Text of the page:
1
$\begingroup$

My colleague and I are working with non-parametric Likert data.

We have been taking the median, but just realised that we are still getting values of say 2.5 or 1.5. Our justification for using the median over the mean was that values which lie between our Likert data points do not have strong meaning.

We are unsure if we should run our analysis again, always taking the minimum value or...?

Thank you.

$\endgroup$
1
$\begingroup$

You are using the wrong justification for using the median. The only reason you can even consider using a median or mean with Likert data is because there is meaning to values between Likert items. If you have "Agree" and "Strongly Agree" there is definitely the possibility of some value where someone agrees more strongly than agree but less strongly than strongly agree.

However, you lose a ton of information when you calculate the median of a Likert-like item, and it can be dangerous to do so when the shapes of the response distributions vary. Let's consider a case where you have 5 levels. These two count vectors give you the same median '3':

A = [5 5 50 20 20]

B = [20 20 50 5 5]

but the distributions are quite different and the median is not very informative about that difference.

You may consider using the "interpolated median" which treats a Likert item as indicating the interval between adjacent items, for example a "3" really means "somewhere on the interval [2.5 3.5]."

For the cases A and B above, the interpolated medians are:

mintA = 3.3

mintB = 2.7

$\endgroup$
1
$\begingroup$

Bryan's answer is just fine, I just wish to add some fundamentals on the median. A quick look on the wiki page would've told you right away that medians of integers don't necessarily have to be integers when there are an even number of observations. Consider the data set [0 1] - the median and mean are the same, namely 0.5. An uneven number of integers will always yield an integer median.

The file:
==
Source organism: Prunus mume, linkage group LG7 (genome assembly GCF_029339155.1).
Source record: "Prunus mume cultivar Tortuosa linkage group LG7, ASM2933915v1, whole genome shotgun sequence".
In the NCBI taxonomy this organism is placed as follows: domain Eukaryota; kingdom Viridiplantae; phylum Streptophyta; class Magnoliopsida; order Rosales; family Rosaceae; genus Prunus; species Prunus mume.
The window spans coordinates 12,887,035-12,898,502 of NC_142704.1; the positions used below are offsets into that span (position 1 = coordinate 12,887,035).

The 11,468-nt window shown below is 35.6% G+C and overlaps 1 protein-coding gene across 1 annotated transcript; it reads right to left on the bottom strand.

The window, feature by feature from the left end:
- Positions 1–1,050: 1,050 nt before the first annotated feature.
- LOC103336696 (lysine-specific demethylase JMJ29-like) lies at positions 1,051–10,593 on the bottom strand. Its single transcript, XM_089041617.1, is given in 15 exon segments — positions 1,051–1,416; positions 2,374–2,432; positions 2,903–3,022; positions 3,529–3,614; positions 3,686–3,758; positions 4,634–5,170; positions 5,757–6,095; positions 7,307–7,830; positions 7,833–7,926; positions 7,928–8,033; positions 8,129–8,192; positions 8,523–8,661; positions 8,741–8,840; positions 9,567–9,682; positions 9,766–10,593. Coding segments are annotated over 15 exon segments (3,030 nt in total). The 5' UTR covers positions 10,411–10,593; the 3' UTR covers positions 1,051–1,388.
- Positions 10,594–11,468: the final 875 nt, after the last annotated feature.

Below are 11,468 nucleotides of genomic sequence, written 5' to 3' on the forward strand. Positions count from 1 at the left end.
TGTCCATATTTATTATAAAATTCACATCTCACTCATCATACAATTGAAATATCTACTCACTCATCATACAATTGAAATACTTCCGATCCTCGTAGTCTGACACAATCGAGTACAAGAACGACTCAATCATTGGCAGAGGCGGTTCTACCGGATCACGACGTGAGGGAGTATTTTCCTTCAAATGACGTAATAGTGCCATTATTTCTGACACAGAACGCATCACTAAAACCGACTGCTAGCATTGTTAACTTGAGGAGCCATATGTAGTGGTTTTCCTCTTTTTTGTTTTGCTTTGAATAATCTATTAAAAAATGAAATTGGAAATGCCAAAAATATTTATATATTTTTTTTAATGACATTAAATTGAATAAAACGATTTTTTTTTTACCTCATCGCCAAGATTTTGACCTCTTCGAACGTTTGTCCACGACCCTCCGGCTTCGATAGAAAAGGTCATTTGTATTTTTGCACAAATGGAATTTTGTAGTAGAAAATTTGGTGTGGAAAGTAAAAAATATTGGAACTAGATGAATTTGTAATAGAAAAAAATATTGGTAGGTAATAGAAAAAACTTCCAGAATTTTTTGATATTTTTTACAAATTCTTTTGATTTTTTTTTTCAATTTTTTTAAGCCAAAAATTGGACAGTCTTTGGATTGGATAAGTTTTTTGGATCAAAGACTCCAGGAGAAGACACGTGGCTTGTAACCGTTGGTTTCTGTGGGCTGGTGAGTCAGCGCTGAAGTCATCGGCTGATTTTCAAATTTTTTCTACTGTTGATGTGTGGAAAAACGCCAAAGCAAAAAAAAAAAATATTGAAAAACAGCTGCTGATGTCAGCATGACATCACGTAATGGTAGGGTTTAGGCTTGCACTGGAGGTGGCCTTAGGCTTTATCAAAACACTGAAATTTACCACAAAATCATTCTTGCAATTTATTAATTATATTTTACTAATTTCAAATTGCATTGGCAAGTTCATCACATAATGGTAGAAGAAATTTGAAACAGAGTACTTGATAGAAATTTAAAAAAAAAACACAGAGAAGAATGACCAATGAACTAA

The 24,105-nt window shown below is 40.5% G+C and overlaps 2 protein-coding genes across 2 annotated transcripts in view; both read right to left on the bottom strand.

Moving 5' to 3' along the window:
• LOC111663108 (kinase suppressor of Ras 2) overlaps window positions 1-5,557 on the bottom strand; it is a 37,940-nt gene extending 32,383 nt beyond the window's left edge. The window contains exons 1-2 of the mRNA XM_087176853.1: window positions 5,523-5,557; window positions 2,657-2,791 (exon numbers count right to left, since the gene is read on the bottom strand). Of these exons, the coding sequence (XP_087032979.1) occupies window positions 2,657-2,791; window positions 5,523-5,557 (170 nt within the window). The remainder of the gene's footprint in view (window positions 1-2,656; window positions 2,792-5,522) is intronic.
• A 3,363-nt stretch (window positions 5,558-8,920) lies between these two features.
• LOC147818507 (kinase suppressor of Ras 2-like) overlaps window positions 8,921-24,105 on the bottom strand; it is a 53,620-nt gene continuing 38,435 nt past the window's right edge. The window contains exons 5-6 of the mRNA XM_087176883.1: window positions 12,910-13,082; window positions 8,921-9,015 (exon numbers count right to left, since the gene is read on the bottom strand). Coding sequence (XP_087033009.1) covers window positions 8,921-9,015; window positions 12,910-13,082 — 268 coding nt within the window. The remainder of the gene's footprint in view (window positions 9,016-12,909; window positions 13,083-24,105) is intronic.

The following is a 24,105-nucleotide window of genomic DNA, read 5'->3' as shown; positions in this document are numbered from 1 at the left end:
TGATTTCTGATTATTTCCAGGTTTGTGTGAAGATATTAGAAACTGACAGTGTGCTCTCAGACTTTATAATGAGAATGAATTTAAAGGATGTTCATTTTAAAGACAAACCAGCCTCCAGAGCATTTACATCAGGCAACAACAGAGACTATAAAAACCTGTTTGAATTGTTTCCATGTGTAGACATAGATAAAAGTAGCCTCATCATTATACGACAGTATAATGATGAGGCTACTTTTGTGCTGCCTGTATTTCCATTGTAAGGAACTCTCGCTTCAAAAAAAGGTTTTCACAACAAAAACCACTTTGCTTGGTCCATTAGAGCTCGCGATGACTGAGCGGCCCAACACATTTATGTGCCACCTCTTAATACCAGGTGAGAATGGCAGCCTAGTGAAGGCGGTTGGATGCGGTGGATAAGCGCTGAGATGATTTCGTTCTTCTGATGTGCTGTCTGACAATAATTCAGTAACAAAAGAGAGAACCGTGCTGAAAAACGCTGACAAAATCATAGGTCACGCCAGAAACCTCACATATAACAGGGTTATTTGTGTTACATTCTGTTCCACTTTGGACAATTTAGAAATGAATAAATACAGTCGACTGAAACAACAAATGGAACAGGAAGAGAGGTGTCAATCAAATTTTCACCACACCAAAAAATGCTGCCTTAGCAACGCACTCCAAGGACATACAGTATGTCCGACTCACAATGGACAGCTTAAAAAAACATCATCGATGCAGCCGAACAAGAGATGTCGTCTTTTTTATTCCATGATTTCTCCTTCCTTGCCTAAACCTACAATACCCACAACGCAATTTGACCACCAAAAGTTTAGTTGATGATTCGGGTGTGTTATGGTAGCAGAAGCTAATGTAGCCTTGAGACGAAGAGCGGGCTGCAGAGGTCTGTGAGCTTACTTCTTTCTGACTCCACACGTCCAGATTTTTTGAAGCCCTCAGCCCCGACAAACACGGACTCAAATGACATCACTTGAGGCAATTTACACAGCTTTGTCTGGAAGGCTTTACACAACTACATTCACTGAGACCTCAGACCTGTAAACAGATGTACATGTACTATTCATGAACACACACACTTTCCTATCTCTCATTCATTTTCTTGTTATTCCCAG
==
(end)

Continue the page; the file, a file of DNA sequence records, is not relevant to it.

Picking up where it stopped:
If you feel uncomfortable mentioning decimals of a Likert scale, consider rounding the outcomes to the nearest integer.

$\endgroup$
  • $\begingroup$ +1 except for the last sentence...I would not recommend doing this, it wouldn't be a median anymore. $\endgroup$ – Bryan Krause Jul 26 at 19:15
  • $\begingroup$ @BryanKrause - rounding a number doesn't affect its meaning. $\endgroup$ – AliceD Jul 26 at 19:16
  • $\begingroup$ In the case of a Likert item, though, you'd change a median from 2.5 to 3. That's not a median anymore. They'd be reporting the median is one category when the median is actually between two categories, and the direction of choice would be arbitrary. $\endgroup$ – Bryan Krause Jul 26 at 19:23
  • 1
    $\begingroup$ @BryanKrause - agreed. It depends on the situation an the number of steps involved for sure. Obviously, I would simply report one decimal. But suppose I were to be reviewing a MS from another person, I wouldn't care too much if it were rounded up or down. $\endgroup$ – AliceD Jul 26 at 20:52

Your Answer

By clicking “Post Your Answer”, you agree to our terms of service, privacy policy and cookie policy

Not the answer you're looking for? Browse other questions tagged or ask your own question.